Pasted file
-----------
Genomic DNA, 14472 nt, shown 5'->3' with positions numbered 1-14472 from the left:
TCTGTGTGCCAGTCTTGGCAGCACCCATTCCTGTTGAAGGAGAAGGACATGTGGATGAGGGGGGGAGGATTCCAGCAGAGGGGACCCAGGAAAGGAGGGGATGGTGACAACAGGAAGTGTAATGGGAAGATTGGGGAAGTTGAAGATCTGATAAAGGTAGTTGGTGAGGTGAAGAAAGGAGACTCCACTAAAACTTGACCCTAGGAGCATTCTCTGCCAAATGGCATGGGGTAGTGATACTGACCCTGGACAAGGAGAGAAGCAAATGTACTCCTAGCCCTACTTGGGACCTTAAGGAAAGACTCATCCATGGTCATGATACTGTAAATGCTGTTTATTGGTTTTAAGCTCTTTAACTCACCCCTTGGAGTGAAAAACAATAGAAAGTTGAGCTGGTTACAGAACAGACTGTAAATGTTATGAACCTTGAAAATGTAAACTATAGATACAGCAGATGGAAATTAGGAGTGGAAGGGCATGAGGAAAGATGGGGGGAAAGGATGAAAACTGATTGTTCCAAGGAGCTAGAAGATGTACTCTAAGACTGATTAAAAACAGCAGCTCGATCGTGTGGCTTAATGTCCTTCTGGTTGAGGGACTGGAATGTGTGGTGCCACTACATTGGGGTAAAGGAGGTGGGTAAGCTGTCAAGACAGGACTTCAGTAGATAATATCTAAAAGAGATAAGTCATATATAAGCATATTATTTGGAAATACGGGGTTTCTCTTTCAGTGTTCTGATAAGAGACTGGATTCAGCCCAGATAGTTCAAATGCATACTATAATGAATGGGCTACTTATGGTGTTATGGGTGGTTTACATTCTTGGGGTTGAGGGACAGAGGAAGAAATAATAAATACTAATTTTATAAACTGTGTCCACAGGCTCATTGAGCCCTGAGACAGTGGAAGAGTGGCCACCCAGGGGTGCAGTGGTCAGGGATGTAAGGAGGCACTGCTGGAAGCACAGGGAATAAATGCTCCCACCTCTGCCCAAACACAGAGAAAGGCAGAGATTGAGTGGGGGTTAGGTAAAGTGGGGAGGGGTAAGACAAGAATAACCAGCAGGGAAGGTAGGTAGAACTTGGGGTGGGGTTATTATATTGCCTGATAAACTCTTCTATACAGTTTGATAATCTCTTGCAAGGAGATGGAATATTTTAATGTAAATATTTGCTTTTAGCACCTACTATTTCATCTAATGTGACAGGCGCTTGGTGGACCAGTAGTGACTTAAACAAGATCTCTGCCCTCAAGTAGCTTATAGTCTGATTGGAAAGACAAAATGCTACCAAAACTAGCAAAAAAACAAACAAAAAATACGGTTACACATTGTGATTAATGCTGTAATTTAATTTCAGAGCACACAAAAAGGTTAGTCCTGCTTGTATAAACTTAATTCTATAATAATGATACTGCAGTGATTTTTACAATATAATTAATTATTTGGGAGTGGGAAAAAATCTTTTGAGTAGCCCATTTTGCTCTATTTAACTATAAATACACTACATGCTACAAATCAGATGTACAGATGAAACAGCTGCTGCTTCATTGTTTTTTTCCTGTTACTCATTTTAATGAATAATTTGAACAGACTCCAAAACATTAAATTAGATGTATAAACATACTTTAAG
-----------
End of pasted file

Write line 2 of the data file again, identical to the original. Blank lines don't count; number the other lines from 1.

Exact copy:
TCTGTGTGCCAGTCTTGGCAGCACCCATTCCTGTTGAAGGAGAAGGACATGTGGATGAGGGGGGGAGGATTCCAGCAGAGGGGACCCAGGAAAGGAGGGGATGGTGACAACAGGAAGTGTAATGGGAAGATTGGGGAAGTTGAAGATCTGATAAAGGTAGTTGGTGAGGTGAAGAAAGGAGACTCCACTAAAACTTGACCCTAGGAGCATTCTCTGCCAAATGGCATGGGGTAGTGATACTGACCCTGGACAAGGAGAGAAGCAAATGTACTCCTAGCCCTACTTGGGACCTTAAGGAAAGACTCATCCATGGTCATGATACTGTAAATGCTGTTTATTGGTTTTAAGCTCTTTAACTCACCCCTTGGAGTGAAAAACAATAGAAAGTTGAGCTGGTTACAGAACAGACTGTAAATGTTATGAACCTTGAAAATGTAAACTATAGATACAGCAGATGGAAATTAGGAGTGGAAGGGCATGAGGAAAGATGGGGGGAAAGGATGAAAACTGATTGTTCCAAGGAGCTAGAAGATGTACTCTAAGACTGATTAAAAACAGCAGCTCGATCGTGTGGCTTAATGTCCTTCTGGTTGAGGGACTGGAATGTGTGGTGCCACTACATTGGGGTAAAGGAGGTGGGTAAGCTGTCAAGACAGGACTTCAGTAGATAATATCTAAAAGAGATAAGTCATATATAAGCATATTATTTGGAAATACGGGGTTTCTCTTTCAGTGTTCTGATAAGAGACTGGATTCAGCCCAGATAGTTCAAATGCATACTATAATGAATGGGCTACTTATGGTGTTATGGGTGGTTTACATTCTTGGGGTTGAGGGACAGAGGAAGAAATAATAAATACTAATTTTATAAACTGTGTCCACAGGCTCATTGAGCCCTGAGACAGTGGAAGAGTGGCCACCCAGGGGTGCAGTGGTCAGGGATGTAAGGAGGCACTGCTGGAAGCACAGGGAATAAATGCTCCCACCTCTGCCCAAACACAGAGAAAGGCAGAGATTGAGTGGGGGTTAGGTAAAGTGGGGAGGGGTAAGACAAGAATAACCAGCAGGGAAGGTAGGTAGAACTTGGGGTGGGGTTATTATATTGCCTGATAAACTCTTCTATACAGTTTGATAATCTCTTGCAAGGAGATGGAATATTTTAATGTAAATATTTGCTTTTAGCACCTACTATTTCATCTAATGTGACAGGCGCTTGGTGGACCAGTAGTGACTTAAACAAGATCTCTGCCCTCAAGTAGCTTATAGTCTGATTGGAAAGACAAAATGCTACCAAAACTAGCAAAAAAACAAACAAAAAATACGGTTACACATTGTGATTAATGCTGTAATTTAATTTCAGAGCACACAAAAAGGTTAGTCCTGCTTGTATAAACTTAATTCTATAATAATGATACTGCAGTGATTTTTACAATATAATTAATTATTTGGGAGTGGGAAAAAATCTTTTGAGTAGCCCATTTTGCTCTATTTAACTATAAATACACTACATGCTACAAATCAGATGTACAGATGAAACAGCTGCTGCTTCATTGTTTTTTTCCTGTTACTCATTTTAATGAATAATTTGAACAGACTCCAAAACATTAAATTAGATGTATAAACATACTTTAAG